Want to know a trick to save your expensive digital video camera from getting editorial wear and tear? Especially all you Canon GL1 owners, or people trying to pay off their cameras.
After the shoot, when you have all your footage, and your tapes all numbered, most people log their footage as they go using their non-linear editing program (Adobe Premiere, Final Cut Pro, or Avid). Which is really cool because you can mark in and out points and you can make a digital log of your footage on each tape.
But you are running a master tape in a deck or camcorder, rewinding, fast forwarding, and playing the footage multiple times. That’s wear and tear on your equipment, your irreplaceable master tapes, and it’s also extra time.
Here’s the not so secret tip, but surprisingly most people don’t know about it.
Make a VHS tape with the timecode showing onscreen. Most camcorders will allow you to select data or timecode output in the menu or on the remote.
Now you can rewind, fast forward, and play over and over again your raw footage and not risk your master tapes or add mileage to your camcorder.
The next step is to watch and log your footage and write down on a piece of paper the timecode of the in and out points of only the footage you need. An important step when logging is to think about the filename for each clip. The official name for your sheets of paper is an EDL (Edit Decision List). You can basically edit your whole piece using the paper edit selecting angles and takes. You use your EDL’s to make the editing decisions and make an offline edit.
All of this while only wearing out the heads of your twenty-nine dollar VCR as opposed to your $2,000 GL1, which some people are still making payments on. Not to mention watching the footage again, making yourself more familiar with the raw, unedited takes.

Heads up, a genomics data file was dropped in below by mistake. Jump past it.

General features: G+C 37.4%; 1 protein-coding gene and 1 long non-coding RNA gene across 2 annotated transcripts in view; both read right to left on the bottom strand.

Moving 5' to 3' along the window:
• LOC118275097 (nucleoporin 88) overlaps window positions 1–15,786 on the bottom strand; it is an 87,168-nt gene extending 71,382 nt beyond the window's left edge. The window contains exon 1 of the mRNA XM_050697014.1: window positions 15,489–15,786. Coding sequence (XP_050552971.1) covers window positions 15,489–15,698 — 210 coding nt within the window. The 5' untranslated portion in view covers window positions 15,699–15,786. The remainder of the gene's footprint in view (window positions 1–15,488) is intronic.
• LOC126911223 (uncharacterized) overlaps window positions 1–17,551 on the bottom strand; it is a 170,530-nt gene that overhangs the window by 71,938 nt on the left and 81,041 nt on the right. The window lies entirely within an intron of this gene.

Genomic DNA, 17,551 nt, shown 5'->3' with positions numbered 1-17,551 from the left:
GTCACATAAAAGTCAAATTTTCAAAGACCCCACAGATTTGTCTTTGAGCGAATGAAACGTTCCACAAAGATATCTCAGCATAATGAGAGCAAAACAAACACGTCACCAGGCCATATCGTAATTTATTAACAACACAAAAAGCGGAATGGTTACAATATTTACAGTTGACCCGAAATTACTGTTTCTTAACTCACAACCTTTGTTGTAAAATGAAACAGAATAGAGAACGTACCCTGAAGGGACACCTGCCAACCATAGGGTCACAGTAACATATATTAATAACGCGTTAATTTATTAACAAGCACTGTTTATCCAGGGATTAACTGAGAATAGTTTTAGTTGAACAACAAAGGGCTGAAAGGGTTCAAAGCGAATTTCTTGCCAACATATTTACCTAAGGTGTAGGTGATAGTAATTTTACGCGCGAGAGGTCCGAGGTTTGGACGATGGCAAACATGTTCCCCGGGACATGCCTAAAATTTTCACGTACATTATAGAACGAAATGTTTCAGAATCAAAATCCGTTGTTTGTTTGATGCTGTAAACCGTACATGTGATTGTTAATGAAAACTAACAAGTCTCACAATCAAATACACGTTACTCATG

At this stage you can then use your non-linear software to type in the in and out points you wrote down and use the filenames you made up for each clip and then tell the computer to capture the footage and it will record all the footage from the whole tape, or even multiple tapes if you like, to your hard drive.
Make sure to save the batch capture list. It can be handy later on, such as after you edit your masterpiece, delete all the raw footage and want to make changes a year or two later. If you save the list you can easily use it to recapture the raw footage. On my first few projects I can’t do this because I don’t have a capture list or even a paper EDL to refer to, so I can’t re-edit unless I start from scratch, but I’m only a little bit bitter.
Please note the other benefit – hard drive space. If you do an offline, paper edit from your EDL’s, you are only capturing the footage you need, as opposed to capturing takes and footage you do not need, and filling your hard drives with large video files that you don’t use.
So by copying your raw footage to a VHS tape with timecode you get to:
- Preserve the life of your camcorder.
- Preserve the life of your master tapes.
- Have the safety of being able to easily recapture your footage.
- Become more familiar with your footage.
- Save valuable hard drive space.
Timecode burning – this is an old, but very effective technique.